• celiac artery - (celiac trunk) main blood supply to the foregut, excluding the pharynx, lower respiratory tract, and most of the oesophagus.
  • cholangiocytes - epithelial cells that line the intra- and extrahepatic ducts of the biliary tree. These cells modify the hepatocyte-derived bile, and are regulated by hormones, peptides, nucleotides, neurotransmitters, and other molecules. liver
  • cloaca" - (cloacal cavity) The term describing the common cavity into which the intestinal, genital, and urinary tracts open in vertebrates. Located at the caudal end of the embryo it is located on the surface by the cloacal membrane. In many species this common cavity is later divided into a ventral urogenital region (urogenital sinus) and a dorsal gastrointestinal (rectal) region.
  • cloacal membrane - Forms the external lower membrane limit (caudal end) of the early gastrointestinal tract (GIT). This membrane is formed during gastrulation by ectoderm and endoderm without a middle (intervening) layer of mesoderm. The membrane breaks down to form the initial "anal opening" of the gastrointestinal tract.
  • coelomic cavity - (coelom) Term used to describe a space. There are extra-embryonic and intra-embryonic coeloms that form during vertebrate development. The single intra-embryonic coelom forms the 3 major body cavities: pleural cavity, pericardial cavity and peritoneal cavity.
  • crypt of Lieberkühn - (intestinal gland, intestinal crypt) intestinal villi epithelia extend down into the lamina propria where they form crypts that are the source of epithelial stem cells and immune function.
  • duplication - is an abnormal incomplete tube recanalization resulting in parallel lumens, this is really a specialized form of stenosis. (More? Image - small intestine duplication)
  • esophageal - (oesophageal)
  • foregut - first embryonic division of gastrointestinal tract extending from the oral (buccopharyngeal) membrane and contributing oesophagus, stomach, duodenum (to bile duct opening), liver, biliary apparatus (hepatic ducts, gallbladder, and bile duct), and pancreas. The forgut blood supply is the celiac artery (trunk) excluding the pharynx, lower respiratory tract, and most of the oesophagus.
  • galactosemia - Metabolic abnormality where the simple sugar galactose (half of lactose, the sugar in milk) cannot be metabolised. People with galactosemia cannot tolerate any form of milk (human or animal). Detected by the Guthrie test.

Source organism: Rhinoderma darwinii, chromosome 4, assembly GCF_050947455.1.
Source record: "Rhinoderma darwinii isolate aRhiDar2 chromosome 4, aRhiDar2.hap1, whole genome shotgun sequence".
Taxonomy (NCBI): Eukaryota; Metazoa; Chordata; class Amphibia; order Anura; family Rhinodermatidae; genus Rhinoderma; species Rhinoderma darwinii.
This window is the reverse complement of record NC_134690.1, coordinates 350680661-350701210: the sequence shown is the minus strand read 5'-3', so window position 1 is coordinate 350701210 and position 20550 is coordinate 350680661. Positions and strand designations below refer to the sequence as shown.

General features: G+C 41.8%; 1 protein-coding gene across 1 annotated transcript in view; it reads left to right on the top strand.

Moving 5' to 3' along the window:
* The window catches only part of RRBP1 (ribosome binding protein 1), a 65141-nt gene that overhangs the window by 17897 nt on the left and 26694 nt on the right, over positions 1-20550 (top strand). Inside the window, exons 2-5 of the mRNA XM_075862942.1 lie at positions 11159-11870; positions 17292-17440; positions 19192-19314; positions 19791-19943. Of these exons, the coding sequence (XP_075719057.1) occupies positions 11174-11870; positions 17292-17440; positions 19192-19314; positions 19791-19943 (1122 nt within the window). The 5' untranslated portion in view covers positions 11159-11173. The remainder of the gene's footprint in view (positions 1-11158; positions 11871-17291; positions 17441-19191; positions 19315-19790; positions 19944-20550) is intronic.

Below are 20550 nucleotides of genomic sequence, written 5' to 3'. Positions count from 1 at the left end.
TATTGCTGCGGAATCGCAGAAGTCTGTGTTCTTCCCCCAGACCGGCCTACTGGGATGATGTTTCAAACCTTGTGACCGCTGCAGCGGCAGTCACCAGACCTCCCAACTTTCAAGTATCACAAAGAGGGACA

• gastric transposition - clinical term for postnatal surgery treatment for esophageal atresia involving esophageal replacement. Typically performed on neonates between day 1 to 4. (More? gastrointestinal abnormalities | PMID 28658159
  • gastrointestinal divisions - refers to the 3 embryonic divisions contributing the gastrointestinal tract: foregut, Midgut and hindgut.
  • gastrula - (Greek, gastrula = little stomach) A stage of an animal embryo in which the three germ layers (endoderm/mesoderm/ectoderm) have just formed. All of these germ layers have contributions to the gastrointestinal tract.
  • gastrulation - The process of differentiation forming a gastrula. Term means literally means "to form a gut" but is more in development, as this process converts the bilaminar embryo (epiblast/hypoblast) into the trilaminar embryo (endoderm/mesoderm/ectoderm) establishing the 3 germ layers that will form all the future tissues of the entire embryo. This process also establishes the the initial body axes. (More? gastrulation)
  • Guthrie test - (heel prick) A neonatal blood screening test developed by Dr Robert Guthrie (1916-95) for determining a range of metabolic disorders and infections in the neonate. (More? Guthrie test)
  • hindgut - final embryonic division of gastrointestinal tract extending to the cloacal membrane and contributing part of the transverse colon (left half to one third), descending colon, sigmoid colon, rectum, part of anal canal (superior), urinary epithelium (bladder and most urethra). The hindgut blood supply is the inferior mesenteric artery.
  • inferior mesenteric artery - main blood supply to the hindgut
  • intestinal perforation - gastrointestinal abnormality identified in neonates can be due to necrotizing enterocolitis, Hirschsprung’s disease or meconium ileus.
  • intraembryonic coelom - The "horseshoe-shaped" space (cavity) that forms initially in the third week of development in the lateral plate mesoderm that will eventually form the 3 main body cavities: pericardial, pleural, peritoneal. The intraembryonic coelom communicates transiently with the extraembryonic coelom.
  • meconium ileus intestine obstruction within the ileum due to abnormal meconium properties.
  • mesentery - connects gastrointestinal tract to the posterior body wall and is a double layer of visceral peritoneum.
  • mesothelium - The mesoderm derived epithelial covering of coelomic organs and also line their cavities.
  • Midgut - middle embryonic division of gastrointestinal tract contributing the small intestine (including duodenum distal bile duct opening), cecum, appendix, ascending colon, and part of the transverse colon (right half to two thirds). The midgut blood supply is the superior mesenteric artery.
  • neuralation - The general term used to describe the early formation of the nervous system. It is often used to describe the early events of differentiation of the central ectoderm region to form the neural plate, then neural groove, then neural tube. The nervous system includes the central nervous system (brain and spinal cord) from the neural tube and the peripheral nervous system (peripheral sensory and sympathetic ganglia) from neural crest. In humans, early neuralation begins in week 3 and continues through week 4.